For Ukraine to break its vicious cycle, it needs to send a strong message that it is moving forward with its anti-corruption reform agenda. This means establishing a just judicial system while also reforming and removing state-owned enterprises that breed corruption.
To decrease its debt vulnerability and save its economy in the long run, the government should buy back or restructure the GDP warrants while Ukraine’s international reserves, at roughly $30 billion, are at an eight-year high. The Ministry of Finance already repurchased around 10 percent of the notes last year. This will reduce the loan burden going forward, helping to free the country from a progressive warrant system that charges more the more successful the economy becomes. Ukraine should also limit its current selling of securities, at least as long as it has to pay sky-high interest rates because of political risk. If Ukraine does decide to tap the capital markets again, it should be with more thought of lowering the long-term financial burden.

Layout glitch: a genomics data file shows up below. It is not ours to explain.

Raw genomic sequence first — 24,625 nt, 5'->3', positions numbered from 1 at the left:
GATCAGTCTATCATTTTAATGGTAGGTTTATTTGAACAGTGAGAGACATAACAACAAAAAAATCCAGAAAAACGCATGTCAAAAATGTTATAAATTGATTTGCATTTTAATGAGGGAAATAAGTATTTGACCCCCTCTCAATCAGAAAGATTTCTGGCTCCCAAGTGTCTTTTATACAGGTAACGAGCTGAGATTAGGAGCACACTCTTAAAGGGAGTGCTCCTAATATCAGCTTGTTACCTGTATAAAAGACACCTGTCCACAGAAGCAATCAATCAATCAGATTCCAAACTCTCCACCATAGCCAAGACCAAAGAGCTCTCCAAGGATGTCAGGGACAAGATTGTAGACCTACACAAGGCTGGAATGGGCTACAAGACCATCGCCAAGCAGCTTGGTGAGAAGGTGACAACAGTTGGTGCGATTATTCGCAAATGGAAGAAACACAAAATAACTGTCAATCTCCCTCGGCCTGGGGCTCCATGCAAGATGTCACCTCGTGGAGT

It’s unlikely, however, that this will happen. Zelensky’s staff has had too much turnover to carry out systematic reforms—during his presidency, Ukraine has had three finance ministers alone. What’s more, it will be easy to leave the debt issue for future administrations to deal with.
But that doesn’t make the situation any less urgent. Although still distant, a debt default is a possible consequence if Ukraine keeps loading up on expensive credit. A default is ruinous for a country’s investment climate. Investors worrying about such an outcome may continue pulling out their money from Ukraine, as many have already been doing. Increasing debt will also escalate Ukraine’s political vulnerability, both at home and abroad. If Ukraine’s government decides to continue piling up debt without much-needed reforms, it is only setting itself up for a perfect storm.